Let me set the scene:
I’m in an aesthetic coffee shop as I type out my last passion-filled sentence and close my laptop. The first draft of an article I’m writing is complete, and I’m basking in the glow of the cleansing feeling I now have. My skin is clear, my crops are growing, the sun is shining, and it’s all thanks to blogging.
Of course, this is the ideal scenario. Usually it’s more like I start with a half baked idea, play with it in my mind for a week or two until I finally put pen to paper (or, more likely, fingers to keyboard) a couple days before my deadline and crank something out. This process isn’t one I’ve always had, but I am thankful I get to experience now.
I started writing as soon as I could hold a pencil (I’m not exaggerating). I was inspired by Lemony Snicket and Barbara Park’s stories that were gripping, sassy, and self-aware. I would spend recess on a bench writing pages and pages of stories in an attempt to replicate good dialogue and spunky characters. Any “quiet time” was used to ask my teachers how to spell big words like “unfortunate.”
As I grew older, I started struggling with mental health, and, before a therapist could tell me that writing was a good coping mechanism, I was pouring myself into stories. My darkest times spurred my interest in sharing my experiences. I was admittedly shy about my writing, mostly keeping it to myself, but what I did put out into the world made me feel good and in control of my life.
In college, I went through a phase where I wanted to do anything except what was expected of me, which meant that being known as “the writer” inspired me to enter college as a Business major, change to a Nursing major, and then finally coming back around to Communication when I realized I wasn’t doing anyone any favors by not following my heart (as cheesy as that sounds). Letting myself really write led to me starting an online magazine where I got to interview amazing women and work with international companies and organizations. It didn’t last, however — I was only a Business major for a hot second — but I did use my final year of college to be the Editor-in-Chief of my school’s newspaper.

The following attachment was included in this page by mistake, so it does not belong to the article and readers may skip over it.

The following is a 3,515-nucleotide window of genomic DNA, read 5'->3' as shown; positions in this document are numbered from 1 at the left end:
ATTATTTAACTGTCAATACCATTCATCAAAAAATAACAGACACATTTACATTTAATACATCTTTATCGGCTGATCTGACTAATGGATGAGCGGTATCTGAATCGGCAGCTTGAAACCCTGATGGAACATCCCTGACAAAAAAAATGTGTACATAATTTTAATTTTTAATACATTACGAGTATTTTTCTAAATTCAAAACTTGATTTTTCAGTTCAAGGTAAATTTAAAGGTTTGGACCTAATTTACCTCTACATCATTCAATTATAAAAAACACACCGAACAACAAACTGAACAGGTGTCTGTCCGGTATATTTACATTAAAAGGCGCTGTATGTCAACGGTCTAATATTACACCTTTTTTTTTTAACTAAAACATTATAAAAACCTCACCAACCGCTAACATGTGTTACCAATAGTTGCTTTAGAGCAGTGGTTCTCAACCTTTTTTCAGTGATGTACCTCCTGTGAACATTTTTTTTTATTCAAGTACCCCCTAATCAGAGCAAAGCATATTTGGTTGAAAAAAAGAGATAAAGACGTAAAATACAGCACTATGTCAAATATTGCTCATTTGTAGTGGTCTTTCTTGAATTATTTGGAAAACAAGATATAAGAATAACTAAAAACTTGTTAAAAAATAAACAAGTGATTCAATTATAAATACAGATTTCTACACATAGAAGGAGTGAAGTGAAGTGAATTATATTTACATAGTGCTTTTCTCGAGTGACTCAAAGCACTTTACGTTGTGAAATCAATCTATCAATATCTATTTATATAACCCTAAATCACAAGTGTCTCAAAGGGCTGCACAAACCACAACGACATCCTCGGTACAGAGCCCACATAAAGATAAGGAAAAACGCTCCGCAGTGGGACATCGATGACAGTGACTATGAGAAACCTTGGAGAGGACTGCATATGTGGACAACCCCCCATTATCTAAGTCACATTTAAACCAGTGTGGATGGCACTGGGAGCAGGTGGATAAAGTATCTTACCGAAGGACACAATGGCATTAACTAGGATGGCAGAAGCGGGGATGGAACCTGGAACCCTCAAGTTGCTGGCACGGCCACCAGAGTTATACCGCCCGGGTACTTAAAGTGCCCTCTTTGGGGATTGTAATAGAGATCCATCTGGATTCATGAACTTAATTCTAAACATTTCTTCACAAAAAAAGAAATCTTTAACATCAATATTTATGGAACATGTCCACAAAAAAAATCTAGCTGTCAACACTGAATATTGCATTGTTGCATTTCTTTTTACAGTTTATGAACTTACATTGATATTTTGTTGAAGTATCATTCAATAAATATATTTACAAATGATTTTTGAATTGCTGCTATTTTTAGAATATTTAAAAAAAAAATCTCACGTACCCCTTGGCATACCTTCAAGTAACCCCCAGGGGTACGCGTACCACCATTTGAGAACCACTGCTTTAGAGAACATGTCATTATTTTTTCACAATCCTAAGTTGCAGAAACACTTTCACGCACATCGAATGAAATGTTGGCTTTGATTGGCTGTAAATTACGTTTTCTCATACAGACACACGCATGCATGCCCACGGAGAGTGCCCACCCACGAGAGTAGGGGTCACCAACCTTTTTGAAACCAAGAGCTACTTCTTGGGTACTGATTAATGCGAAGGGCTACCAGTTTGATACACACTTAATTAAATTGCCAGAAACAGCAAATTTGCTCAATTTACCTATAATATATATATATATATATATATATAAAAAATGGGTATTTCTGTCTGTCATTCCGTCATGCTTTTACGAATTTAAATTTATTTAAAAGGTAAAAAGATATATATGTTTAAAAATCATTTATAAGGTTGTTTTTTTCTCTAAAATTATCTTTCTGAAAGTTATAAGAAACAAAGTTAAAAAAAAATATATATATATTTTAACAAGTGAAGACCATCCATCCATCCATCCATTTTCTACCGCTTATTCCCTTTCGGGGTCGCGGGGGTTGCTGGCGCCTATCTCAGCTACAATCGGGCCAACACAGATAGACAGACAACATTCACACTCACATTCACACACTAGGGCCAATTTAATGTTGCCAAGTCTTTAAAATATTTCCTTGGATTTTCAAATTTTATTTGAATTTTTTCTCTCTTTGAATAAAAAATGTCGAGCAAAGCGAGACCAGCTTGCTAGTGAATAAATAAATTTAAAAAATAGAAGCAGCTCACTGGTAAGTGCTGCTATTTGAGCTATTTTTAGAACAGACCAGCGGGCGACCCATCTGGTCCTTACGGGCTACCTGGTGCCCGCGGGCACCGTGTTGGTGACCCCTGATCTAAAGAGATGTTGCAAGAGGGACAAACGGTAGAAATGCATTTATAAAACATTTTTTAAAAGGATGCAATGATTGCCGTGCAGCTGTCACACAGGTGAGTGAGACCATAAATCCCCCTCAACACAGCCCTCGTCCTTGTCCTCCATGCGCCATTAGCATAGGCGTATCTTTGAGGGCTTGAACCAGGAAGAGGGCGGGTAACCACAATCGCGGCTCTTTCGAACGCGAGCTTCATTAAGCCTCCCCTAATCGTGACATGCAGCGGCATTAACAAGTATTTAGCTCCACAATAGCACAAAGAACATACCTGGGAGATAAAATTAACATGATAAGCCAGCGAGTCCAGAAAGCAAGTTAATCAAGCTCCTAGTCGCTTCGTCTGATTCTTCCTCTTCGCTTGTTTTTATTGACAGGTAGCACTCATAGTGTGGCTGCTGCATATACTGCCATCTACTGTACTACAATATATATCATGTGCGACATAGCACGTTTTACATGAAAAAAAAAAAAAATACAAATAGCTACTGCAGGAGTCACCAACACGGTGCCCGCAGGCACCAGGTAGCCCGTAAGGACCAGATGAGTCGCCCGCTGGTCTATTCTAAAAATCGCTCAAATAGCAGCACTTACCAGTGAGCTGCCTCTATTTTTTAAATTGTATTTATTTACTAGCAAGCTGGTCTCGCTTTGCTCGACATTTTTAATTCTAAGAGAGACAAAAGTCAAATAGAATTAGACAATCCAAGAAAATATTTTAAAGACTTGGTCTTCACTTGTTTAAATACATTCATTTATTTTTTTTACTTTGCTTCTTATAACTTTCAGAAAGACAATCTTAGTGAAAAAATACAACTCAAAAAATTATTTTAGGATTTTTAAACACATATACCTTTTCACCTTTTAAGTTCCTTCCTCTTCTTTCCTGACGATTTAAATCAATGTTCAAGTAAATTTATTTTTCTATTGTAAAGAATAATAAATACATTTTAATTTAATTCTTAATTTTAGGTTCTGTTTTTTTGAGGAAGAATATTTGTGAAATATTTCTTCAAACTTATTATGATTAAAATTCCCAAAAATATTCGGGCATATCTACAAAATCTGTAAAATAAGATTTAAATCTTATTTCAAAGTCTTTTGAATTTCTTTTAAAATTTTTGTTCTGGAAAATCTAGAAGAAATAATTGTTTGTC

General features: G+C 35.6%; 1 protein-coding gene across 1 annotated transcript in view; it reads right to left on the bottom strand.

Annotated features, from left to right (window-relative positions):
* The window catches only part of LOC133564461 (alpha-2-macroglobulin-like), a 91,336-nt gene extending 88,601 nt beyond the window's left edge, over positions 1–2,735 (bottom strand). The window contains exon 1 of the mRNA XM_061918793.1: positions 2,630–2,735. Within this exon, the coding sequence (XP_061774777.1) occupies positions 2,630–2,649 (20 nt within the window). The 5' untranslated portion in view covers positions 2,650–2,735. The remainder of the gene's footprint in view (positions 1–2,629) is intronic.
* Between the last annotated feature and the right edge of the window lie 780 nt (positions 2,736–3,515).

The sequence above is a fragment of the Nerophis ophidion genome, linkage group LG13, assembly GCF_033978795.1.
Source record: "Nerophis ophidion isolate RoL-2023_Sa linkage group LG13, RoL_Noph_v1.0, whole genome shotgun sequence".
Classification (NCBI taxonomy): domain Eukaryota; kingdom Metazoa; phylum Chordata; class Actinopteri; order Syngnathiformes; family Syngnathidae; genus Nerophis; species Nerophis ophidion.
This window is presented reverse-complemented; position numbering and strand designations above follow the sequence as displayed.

My goal in all of this? Making hard conversations possible and accessible. Conversations about Black Lives Matter or the systematic influences on mental health or ways that all genders can have good sex weren’t being had, but my staff and I made it happen.
For me, blogging and writing in general has always been cathartic. I can process and come to terms with my emotions, making me a better communicator and friend. I can talk about serious matters in a way that’s palatable to the everyday person and even, at times, fun! I can express myself in my most authentic voice and have my experiences be relatable to readers. I know I’m not alone, and someone else gets to know they aren’t alone either. Where’s the downside in that? That feeling you get when you read an article and wonder if the author spied on you to be able to write such similar experiences? It’s a two-way street. Though sometimes it feels like I’m shouting into the void, I often feel like I’m talking to a bunch of my favorite vinas.
Whether it’s been for needing to cope with the stresses of life, having the opportunity to meet amazingly inspiring people, or engaging with my vina community of the internet, writing has always been there for me. As I finish this blog post not in a coffee shop with a great aesthetic, I know that blogging really has changed my life and made me a better person.
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